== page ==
Monday, 14 May 2018

Mighty Kingdoms - Mighty Empires for Kings of War - a kid's dream 25-odd years in the making

As a child in the late 80s into the early 90s I wanted what all cool kids wanted: world conquest. When Mighty Empires got released (the original cardboard tile edition) I jumped on the opportunity. I can not recall whether there was parental nagging or personal saving (via pocket money from parental nagging...), but I scored myself a copy of this great, huge boxed set with a million possibilities inside. My friends and I never really played a full campaign through with miniatures, as the time required meant it inevitably ended up getting packed away before it was done, although we did get a few games in playing it as a board game.

While not all of my miniatures made the trip from the past to the present, presumably being sucked into the warp of chaos or something along the way, my Mighty Empires boxed set did happily come through, and in quite good condition. And now that I had a regular gaming group (albeit for Kings of War, not Warhammer) the idea of playing a Kings of War campaign across a hexy world started to nag at the back of my mind.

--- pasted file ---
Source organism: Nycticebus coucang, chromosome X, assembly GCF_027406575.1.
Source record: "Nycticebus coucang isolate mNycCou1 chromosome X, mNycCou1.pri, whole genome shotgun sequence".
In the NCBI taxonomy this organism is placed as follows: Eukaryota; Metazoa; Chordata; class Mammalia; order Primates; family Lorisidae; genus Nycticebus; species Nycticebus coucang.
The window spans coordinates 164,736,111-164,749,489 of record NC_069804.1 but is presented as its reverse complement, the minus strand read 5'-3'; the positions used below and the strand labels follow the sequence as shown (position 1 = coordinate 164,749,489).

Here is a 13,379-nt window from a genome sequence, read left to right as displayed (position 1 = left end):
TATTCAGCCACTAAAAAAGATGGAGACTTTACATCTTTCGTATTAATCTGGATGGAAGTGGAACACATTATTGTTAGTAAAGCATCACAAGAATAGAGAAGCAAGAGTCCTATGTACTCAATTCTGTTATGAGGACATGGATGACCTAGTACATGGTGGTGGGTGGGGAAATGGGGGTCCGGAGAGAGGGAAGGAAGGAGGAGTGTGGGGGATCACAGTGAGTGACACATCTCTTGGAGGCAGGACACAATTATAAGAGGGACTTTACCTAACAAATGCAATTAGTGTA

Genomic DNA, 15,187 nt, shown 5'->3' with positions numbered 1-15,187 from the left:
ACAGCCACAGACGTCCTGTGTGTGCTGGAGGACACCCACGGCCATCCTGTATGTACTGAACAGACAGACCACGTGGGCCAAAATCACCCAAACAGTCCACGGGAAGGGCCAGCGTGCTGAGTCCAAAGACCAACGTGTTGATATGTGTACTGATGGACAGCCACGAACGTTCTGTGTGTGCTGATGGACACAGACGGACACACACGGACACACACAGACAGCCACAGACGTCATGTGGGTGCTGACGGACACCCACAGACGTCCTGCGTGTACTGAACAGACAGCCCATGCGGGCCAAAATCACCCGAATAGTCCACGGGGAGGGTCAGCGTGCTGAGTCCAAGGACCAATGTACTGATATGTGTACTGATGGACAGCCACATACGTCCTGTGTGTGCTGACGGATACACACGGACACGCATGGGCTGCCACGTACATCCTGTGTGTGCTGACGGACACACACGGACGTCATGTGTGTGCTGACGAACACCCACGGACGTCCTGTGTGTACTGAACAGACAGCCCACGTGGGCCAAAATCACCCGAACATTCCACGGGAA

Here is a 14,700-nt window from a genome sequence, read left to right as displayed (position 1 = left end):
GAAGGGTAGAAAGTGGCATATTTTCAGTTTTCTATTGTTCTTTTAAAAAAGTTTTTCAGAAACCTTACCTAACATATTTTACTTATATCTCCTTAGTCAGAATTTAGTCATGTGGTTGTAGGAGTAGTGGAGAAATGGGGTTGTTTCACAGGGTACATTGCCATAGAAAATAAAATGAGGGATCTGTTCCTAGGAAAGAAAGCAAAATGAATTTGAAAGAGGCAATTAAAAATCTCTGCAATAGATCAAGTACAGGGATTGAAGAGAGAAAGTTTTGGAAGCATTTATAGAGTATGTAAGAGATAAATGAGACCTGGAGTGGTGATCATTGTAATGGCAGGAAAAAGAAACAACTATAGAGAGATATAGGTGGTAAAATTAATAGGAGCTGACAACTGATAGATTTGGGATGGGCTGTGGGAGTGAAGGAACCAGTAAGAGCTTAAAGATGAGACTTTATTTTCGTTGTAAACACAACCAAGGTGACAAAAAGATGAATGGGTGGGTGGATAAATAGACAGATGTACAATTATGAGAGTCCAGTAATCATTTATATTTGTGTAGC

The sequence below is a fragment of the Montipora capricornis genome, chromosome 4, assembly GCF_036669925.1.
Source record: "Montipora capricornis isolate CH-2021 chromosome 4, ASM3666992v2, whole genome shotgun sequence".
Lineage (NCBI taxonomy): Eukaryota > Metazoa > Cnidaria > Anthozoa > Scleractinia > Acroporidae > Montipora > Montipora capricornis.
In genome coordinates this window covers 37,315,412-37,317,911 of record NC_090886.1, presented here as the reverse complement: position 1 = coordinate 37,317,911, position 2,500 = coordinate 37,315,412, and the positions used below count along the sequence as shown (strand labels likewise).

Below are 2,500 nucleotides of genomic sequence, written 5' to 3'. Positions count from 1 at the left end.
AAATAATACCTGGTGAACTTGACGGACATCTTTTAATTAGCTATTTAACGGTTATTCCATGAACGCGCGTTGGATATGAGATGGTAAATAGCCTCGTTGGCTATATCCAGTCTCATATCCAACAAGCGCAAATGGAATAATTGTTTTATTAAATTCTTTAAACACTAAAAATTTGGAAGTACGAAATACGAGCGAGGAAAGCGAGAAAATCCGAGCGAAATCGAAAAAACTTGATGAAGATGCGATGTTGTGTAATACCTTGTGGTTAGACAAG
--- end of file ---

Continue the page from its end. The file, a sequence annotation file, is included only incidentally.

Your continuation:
The idea of the campaign was only half formed, but being in a more fiscally stable position than I was in a child, I indulged in some purchases that I had been pining over for decades. The metal additions for Mighty Empires have held their value quite well, presumably being a short casting run at the time; they seem to be quite rare. I held out for not insanely priced opportunities, and over a few years managed to grab a necropolis, stone circle, some wizard towers, some mines and two undead army banners through a combination of trades and purchases. I also grabbed a second base set that seemed to be going pretty cheap that was without its box. I am not sure how complete it was as I did not do an inventory when it arrived, but it seemed at least mostly there from my excited rifle through. It swiftly got assimilated into my original box with my original components.